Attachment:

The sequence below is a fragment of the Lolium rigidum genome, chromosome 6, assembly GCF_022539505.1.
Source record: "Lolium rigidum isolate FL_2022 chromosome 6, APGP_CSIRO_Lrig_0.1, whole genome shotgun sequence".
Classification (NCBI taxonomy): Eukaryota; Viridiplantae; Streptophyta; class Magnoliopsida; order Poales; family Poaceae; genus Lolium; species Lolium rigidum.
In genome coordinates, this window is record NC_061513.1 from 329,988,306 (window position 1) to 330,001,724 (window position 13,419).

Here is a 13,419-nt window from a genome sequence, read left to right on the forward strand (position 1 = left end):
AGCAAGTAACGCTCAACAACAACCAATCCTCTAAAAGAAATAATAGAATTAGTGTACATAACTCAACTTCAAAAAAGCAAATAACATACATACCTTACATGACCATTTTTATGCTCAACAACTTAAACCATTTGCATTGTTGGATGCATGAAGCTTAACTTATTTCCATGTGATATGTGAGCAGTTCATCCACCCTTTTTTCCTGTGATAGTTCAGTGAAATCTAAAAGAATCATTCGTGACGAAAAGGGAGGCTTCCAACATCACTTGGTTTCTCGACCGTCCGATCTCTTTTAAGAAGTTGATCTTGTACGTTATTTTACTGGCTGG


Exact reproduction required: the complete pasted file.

The sequence below is a fragment of the Lolium rigidum genome, chromosome 6, assembly GCF_022539505.1.
Source record: "Lolium rigidum isolate FL_2022 chromosome 6, APGP_CSIRO_Lrig_0.1, whole genome shotgun sequence".
Classification (NCBI taxonomy): Eukaryota; Viridiplantae; Streptophyta; class Magnoliopsida; order Poales; family Poaceae; genus Lolium; species Lolium rigidum.
In genome coordinates, this window is record NC_061513.1 from 329,988,306 (window position 1) to 330,001,724 (window position 13,419).

Here is a 13,419-nt window from a genome sequence, read left to right on the forward strand (position 1 = left end):
AGCAAGTAACGCTCAACAACAACCAATCCTCTAAAAGAAATAATAGAATTAGTGTACATAACTCAACTTCAAAAAAGCAAATAACATACATACCTTACATGACCATTTTTATGCTCAACAACTTAAACCATTTGCATTGTTGGATGCATGAAGCTTAACTTATTTCCATGTGATATGTGAGCAGTTCATCCACCCTTTTTTCCTGTGATAGTTCAGTGAAATCTAAAAGAATCATTCGTGACGAAAAGGGAGGCTTCCAACATCACTTGGTTTCTCGACCGTCCGATCTCTTTTAAGAAGTTGATCTTGTACGTTATTTTACTGGCTGG